Domaine Solvay and Solvay Castle should be included as a must-visit on all Brussels tour guides. After exploring the city with all its buzz and noise, Domaine Solvay in La Hulpe is a great place to unwind and enjoy a long walk. In the middle of the park stands a beautiful pearl of architecture, a castle built in French style, flanked by four towers covered with ivy. Apart from the castle, the entire estate is open to the public. It is very popular with joggers, hikers and families with children, all looking for a peaceful place to spend time outside.
Suggested hiking trail
If you're visiting and you want to cover the highlights of Domaine Solvay, you could use one of the maps suggested on the official website of Château de la Hulpe. They're each around 5 kilometers in length and take about an hour and half to complete.
We've done the Promenade des Zones Humides. Entering from the north-east entrance, we walked straight towards a long-stretched pond, the 'étang de la longue queue'. On its east side is a monumental staircase that leads up to the hill and the arboretum.
Having walked around the entire pond, we went through a stretch of beech forest where we were met by a small red squirrel. Unlike the squirrels from Central Park in New York, this shy little guy refused to pose for the photo and disappeared as soon as he caught sight of us.
The Solvay Castle
Finally, we reached the highlight I was looking forward to: the beautiful Solvay castle! An extra surprise awaited me right next to it. Unaware of its existence, I discovered the lovely little French garden with a little fountain, several small statues and nicely trimmed hedges.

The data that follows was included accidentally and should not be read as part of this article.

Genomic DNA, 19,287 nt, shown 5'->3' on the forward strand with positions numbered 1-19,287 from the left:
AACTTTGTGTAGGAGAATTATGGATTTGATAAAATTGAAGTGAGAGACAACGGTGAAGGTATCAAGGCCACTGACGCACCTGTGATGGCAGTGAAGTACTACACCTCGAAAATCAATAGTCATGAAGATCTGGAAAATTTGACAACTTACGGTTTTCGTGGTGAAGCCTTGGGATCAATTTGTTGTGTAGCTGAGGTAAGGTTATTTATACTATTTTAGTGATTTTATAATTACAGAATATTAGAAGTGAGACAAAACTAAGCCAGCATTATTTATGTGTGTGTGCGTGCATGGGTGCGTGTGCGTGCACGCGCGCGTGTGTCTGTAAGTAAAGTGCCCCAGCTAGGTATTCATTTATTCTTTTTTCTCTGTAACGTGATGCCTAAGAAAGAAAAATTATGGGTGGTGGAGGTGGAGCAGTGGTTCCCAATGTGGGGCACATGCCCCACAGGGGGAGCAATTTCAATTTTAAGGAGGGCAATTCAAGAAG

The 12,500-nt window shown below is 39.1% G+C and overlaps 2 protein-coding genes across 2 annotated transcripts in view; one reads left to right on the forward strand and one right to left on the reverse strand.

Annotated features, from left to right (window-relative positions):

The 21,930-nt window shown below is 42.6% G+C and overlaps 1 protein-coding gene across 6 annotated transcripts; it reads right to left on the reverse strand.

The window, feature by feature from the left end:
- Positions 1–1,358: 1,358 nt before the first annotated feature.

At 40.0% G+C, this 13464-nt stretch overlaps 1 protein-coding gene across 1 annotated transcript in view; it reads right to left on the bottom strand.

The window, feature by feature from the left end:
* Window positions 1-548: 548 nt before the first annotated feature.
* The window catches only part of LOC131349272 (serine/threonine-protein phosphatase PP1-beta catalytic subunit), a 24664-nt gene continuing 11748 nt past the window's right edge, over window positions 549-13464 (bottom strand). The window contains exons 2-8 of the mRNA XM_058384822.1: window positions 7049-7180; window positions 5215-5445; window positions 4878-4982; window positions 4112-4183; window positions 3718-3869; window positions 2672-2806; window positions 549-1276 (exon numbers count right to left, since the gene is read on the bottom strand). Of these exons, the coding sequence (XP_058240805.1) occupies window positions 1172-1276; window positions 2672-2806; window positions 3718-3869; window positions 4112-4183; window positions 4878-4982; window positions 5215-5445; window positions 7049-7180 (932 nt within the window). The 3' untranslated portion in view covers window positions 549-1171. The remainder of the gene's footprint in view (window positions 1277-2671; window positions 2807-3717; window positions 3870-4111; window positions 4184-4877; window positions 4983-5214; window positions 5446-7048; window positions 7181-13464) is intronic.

It is not possible to visit the castle on the inside, unless you book it for a special event (in which case: feel free to send me an invite!) It would make an amazing setting for a wedding party, but be ready to couch up some dough. Most of us will have to settle for admiring its architecture from the outside, which might just be its most beautiful feature. I especially like the four ivy-covered towers that flank the building.
The Neo-Renaissance castle was finished in 1842 and acquired in the late 19th century by Ernest Solvay. Since then, the estate and castle were commonly known as Domaine Solvay. Today, the property is classified as an 'Exceptional Heritage Site in Wallonia'.
From there, the walk went on to another (nameless) lake. After walking entirely around it, we faced the former farmgrounds of the Solvay Castle. Today, those buildings have been repurposed as an exposition area for the works of Jean-Michel Folon, a popular illustrator and poster designer of the late 20th century. In front of the Folon Foundation is the Taverne de l'Homme bleu, a nice little restaurant. We installed on the outdoor terrace and ordered a beer.
The final stretch of the walk was more offroad. Based on the state of the trail, it doesn't look like many people come here. On the map it seemed as if we would walk along three connected lakes, but actually we kept on following a small stream and couldn't see the lakes, as they hid behind the trees on the other side of the stream.
Just before exiting the domain, we returned to the grassland in front of the Solvay Castle to take in the view one last time. A picnic and a siesta later, it was time to return to Brussels.